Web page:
Back in the MIMP offices, enforcement warden Sylvester Kazimoto isn't persuaded. "It all depends on how much of your natural resources you are willing to sacrifice for the national economy, and what dangers you are prepared to expose yourself to. Yes, a rig can act as a fish-aggregating device but it's not 100% safe. Anything can happen over time, such as big spills or gradual leakages."

It may be that the monsoons which sustained Mafia in the past are what will protect it when oil drilling begins, as the drift currents they produce are not directly onshore. But more general trade-wind patterns do come onshore, and air pollution can be as much of a problem from oil rigs as water pollution.

If there is to be a mwafaka , or reconciliation, between economics and conservation, the ecology of the whole coastline needs to be considered, not just that of the marine park. This process will involve understanding that money and ecology must work in concert. Once again the environmental dictum holds: "It's all one."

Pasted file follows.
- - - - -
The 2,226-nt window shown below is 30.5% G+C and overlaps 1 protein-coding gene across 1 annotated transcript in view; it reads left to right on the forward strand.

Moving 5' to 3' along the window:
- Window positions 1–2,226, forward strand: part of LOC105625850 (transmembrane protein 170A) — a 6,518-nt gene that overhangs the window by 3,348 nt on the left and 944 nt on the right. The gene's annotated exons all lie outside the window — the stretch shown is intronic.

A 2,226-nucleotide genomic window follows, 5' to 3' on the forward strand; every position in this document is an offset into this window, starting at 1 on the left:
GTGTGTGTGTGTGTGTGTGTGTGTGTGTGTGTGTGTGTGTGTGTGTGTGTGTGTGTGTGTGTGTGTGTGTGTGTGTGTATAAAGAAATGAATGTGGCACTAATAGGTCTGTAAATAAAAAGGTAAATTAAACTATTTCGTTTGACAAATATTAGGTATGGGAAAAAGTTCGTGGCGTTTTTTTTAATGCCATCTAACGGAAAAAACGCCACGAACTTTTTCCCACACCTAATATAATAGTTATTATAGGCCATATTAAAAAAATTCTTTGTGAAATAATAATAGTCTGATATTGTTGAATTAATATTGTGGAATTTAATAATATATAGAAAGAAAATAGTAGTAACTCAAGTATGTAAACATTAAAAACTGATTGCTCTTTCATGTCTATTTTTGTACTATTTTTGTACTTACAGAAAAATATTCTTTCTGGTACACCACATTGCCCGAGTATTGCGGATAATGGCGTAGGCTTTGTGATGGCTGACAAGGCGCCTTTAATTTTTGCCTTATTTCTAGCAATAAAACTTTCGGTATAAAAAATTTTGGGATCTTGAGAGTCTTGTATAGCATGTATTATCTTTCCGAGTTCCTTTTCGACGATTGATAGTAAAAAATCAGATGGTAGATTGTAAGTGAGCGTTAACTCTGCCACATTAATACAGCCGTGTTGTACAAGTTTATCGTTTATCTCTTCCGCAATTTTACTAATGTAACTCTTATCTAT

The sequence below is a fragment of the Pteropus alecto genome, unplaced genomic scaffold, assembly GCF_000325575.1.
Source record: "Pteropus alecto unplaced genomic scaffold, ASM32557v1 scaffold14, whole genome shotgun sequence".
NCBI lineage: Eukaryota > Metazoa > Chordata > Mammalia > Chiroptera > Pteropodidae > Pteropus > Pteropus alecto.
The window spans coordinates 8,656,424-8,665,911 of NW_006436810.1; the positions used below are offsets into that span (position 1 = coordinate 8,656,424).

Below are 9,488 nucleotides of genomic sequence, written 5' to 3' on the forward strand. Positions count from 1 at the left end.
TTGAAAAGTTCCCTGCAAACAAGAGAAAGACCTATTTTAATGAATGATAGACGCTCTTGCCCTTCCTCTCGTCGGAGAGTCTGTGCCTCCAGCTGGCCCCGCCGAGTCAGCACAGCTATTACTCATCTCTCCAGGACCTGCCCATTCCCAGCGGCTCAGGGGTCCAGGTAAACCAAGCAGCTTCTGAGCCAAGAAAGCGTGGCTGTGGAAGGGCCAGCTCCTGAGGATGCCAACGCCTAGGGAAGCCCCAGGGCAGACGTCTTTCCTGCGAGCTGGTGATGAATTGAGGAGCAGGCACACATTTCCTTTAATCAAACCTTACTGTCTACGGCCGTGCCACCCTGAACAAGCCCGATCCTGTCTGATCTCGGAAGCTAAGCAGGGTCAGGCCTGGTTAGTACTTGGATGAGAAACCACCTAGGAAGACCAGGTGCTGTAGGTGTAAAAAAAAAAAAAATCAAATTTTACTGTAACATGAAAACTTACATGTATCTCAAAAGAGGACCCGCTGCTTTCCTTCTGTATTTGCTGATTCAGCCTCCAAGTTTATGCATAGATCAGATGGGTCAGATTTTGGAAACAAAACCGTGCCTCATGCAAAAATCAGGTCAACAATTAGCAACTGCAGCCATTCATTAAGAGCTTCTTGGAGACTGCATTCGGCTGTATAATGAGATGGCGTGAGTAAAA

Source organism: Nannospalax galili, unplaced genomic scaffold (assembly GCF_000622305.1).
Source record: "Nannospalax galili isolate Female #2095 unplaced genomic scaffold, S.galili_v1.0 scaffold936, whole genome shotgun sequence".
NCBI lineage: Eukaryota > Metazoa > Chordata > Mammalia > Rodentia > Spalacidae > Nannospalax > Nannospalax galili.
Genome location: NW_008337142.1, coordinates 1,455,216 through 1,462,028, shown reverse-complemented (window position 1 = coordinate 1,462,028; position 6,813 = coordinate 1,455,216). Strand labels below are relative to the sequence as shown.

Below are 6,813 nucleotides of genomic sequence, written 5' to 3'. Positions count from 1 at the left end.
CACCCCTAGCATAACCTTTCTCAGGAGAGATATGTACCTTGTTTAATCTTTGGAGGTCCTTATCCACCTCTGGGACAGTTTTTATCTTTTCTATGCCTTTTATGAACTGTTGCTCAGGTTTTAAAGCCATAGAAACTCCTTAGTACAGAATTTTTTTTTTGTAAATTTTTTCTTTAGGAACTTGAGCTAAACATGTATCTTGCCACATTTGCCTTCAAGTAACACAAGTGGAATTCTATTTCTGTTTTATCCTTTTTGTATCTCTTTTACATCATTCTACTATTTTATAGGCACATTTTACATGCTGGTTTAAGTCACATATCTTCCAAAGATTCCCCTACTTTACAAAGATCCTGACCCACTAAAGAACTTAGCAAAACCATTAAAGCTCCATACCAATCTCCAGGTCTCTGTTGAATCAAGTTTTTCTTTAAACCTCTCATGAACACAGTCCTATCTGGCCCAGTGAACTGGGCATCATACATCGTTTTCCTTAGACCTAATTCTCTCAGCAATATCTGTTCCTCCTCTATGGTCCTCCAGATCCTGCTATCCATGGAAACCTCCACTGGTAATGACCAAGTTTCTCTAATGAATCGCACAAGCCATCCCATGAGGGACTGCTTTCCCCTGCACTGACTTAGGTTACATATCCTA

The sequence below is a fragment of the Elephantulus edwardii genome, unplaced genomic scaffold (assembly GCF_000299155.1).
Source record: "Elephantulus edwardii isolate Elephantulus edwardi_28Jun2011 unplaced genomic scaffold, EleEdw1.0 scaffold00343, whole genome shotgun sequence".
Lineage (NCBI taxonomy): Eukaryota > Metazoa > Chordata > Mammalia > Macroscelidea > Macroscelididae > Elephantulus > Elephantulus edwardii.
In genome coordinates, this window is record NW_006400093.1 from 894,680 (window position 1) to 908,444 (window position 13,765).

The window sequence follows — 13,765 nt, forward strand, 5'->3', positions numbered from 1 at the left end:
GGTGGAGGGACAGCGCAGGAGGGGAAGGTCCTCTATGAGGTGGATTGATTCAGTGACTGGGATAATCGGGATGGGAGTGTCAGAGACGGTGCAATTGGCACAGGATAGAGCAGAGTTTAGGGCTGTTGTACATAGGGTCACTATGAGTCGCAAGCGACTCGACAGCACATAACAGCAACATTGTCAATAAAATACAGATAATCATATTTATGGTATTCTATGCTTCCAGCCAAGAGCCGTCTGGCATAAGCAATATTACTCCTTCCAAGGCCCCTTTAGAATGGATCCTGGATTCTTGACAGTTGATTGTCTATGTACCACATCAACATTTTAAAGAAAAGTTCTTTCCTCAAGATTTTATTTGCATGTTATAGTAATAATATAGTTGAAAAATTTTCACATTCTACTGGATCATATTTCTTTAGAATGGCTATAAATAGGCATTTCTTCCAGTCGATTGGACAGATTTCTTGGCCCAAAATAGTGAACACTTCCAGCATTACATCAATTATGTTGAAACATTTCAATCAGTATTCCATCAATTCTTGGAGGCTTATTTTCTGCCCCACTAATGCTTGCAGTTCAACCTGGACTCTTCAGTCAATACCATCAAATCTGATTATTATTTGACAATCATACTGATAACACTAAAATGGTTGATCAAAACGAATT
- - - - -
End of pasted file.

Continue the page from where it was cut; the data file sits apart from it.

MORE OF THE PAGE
© Guardian News & Media 2008
Published: 9/10/2003

Friday, June 25, 2010

Amnesty International 2010 Report. Chapter on Nigeria

Enlarge ImageIn twenty earlier articles, I republished all preliminary parts and several chapters – country profiles of the 2010 Annual Report released a few days ago by the leading humanitarian NGO Amnesty International. Titles of and links to the articles are made herewith available.

Amnesty International 2010 Report. Foreword. Pursuing justice: For all Rights, for all People (

The Amnesty International Report 2010 - Report at a Glance, and World by Region (

Amnesty International 2010 Report. Key Issues: Human Rights Defenders, Justice and Development (

Amnesty International 2010 Report: Global Justice Gap Condemns Millions to Abuse (

Terrorist State of Fake Ethiopia Must Cease to Exist. Amnesty International
Devastating Report (

Amnesty International 2010 Report. Recapitulative Chapter on Africa (

Amnesty International 2010 Report. Recapitulative Chapter on Middle East and North Africa (

Amnesty International 2010 Report. Biased Chapter on Eritrea Denounced

Amnesty International 2010 Report. Omissions in the Chapter on Sudan: Nubians, Bejas (Blemmyes) (

Amnesty International 2010 Report. Peace, Justice Impose the Split of the Colonial Fabrication Kenya (

Amnesty International 2010 Report. Uganda: a Genocidal State Threat for Regional Peace and Security (

Amnesty International 2010 Report. Rwanda: A Genocide Ideology Promoting State (

Cancerous Tumors Somaliland, Puntland, Civil War’s Root Causes. Amnesty Int’l 2010 Report on Somalia